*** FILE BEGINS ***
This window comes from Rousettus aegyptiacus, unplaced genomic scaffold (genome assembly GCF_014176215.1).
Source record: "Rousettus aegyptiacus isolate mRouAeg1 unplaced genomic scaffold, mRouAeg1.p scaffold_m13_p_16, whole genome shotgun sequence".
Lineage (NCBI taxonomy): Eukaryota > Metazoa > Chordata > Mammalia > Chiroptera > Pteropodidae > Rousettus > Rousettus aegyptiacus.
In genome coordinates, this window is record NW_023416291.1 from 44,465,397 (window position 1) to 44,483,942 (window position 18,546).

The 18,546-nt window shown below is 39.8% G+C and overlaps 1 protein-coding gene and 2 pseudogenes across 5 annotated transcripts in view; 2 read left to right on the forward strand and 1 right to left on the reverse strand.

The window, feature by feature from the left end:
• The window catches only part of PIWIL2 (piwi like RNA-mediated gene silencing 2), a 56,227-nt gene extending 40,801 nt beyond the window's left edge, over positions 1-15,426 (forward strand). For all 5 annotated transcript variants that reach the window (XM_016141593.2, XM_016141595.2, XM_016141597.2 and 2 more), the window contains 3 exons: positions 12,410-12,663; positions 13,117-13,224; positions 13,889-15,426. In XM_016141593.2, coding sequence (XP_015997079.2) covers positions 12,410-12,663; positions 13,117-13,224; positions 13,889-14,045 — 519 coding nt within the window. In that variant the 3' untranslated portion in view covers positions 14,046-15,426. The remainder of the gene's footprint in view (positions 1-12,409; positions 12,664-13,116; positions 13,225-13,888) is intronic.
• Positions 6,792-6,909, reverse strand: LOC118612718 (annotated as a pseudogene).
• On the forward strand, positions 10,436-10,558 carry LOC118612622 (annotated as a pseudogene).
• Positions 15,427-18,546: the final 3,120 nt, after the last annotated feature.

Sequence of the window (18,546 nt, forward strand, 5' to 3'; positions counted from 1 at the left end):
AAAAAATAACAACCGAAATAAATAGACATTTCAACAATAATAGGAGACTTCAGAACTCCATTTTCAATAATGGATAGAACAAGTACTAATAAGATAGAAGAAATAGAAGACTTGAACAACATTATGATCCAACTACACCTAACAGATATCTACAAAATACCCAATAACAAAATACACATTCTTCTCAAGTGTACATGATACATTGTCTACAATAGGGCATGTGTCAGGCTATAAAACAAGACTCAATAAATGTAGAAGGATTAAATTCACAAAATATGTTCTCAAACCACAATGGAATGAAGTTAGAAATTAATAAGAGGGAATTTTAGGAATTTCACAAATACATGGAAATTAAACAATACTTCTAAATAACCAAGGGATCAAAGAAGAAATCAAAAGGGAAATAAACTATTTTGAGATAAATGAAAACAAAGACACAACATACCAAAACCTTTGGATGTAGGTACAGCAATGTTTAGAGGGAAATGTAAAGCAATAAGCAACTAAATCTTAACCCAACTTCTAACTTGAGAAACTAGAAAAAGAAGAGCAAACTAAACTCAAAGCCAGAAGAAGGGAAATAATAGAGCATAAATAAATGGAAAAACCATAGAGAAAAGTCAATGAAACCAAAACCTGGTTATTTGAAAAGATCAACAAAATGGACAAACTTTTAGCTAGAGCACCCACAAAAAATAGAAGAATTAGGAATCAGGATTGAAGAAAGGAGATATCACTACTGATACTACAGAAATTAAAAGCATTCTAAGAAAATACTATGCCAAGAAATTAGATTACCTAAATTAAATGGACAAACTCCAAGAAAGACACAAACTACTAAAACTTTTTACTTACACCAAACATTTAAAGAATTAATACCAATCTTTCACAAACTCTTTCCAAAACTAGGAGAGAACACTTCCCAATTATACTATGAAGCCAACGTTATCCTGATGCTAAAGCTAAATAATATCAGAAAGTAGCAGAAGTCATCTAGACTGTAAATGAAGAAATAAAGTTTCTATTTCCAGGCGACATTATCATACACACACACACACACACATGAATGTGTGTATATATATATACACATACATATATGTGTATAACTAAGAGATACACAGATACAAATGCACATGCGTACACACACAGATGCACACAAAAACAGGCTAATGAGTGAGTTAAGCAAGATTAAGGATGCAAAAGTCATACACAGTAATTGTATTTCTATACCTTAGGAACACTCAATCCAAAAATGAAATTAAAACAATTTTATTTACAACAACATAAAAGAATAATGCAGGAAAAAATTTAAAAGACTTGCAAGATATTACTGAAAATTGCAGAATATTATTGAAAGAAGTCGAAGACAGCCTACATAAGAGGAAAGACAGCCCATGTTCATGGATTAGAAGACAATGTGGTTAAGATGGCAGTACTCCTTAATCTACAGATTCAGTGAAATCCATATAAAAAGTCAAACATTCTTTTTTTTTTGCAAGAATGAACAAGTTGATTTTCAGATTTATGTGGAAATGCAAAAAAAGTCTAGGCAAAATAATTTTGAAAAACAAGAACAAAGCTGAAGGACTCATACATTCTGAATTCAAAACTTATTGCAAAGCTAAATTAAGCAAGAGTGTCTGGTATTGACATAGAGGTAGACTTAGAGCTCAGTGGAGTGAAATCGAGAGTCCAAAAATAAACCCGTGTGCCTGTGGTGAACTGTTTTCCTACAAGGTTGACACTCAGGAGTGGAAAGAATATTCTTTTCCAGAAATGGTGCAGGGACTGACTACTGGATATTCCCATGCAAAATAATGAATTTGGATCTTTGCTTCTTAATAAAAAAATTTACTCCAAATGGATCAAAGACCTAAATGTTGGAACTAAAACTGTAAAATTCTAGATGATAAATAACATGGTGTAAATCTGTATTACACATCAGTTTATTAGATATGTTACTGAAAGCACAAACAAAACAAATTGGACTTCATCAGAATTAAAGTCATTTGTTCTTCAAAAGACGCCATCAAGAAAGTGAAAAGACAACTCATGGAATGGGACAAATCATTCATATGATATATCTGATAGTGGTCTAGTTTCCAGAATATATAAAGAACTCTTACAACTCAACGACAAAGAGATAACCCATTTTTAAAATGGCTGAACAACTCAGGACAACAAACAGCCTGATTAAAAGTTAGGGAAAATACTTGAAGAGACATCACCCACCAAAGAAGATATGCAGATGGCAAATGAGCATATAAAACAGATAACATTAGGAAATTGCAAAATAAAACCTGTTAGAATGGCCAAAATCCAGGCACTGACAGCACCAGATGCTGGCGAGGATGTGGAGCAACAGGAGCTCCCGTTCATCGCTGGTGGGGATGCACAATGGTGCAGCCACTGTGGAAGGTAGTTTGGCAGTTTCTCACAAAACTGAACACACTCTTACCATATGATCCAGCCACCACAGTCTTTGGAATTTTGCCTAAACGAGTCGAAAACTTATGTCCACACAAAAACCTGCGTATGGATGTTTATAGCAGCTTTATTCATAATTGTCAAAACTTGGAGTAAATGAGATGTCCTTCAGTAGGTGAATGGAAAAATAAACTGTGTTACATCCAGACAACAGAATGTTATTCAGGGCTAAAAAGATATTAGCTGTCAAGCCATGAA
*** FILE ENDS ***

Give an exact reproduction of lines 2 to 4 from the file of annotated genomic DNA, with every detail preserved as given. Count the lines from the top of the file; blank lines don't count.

Source record: "Rousettus aegyptiacus isolate mRouAeg1 unplaced genomic scaffold, mRouAeg1.p scaffold_m13_p_16, whole genome shotgun sequence".
Lineage (NCBI taxonomy): Eukaryota > Metazoa > Chordata > Mammalia > Chiroptera > Pteropodidae > Rousettus > Rousettus aegyptiacus.
In genome coordinates, this window is record NW_023416291.1 from 44,465,397 (window position 1) to 44,483,942 (window position 18,546).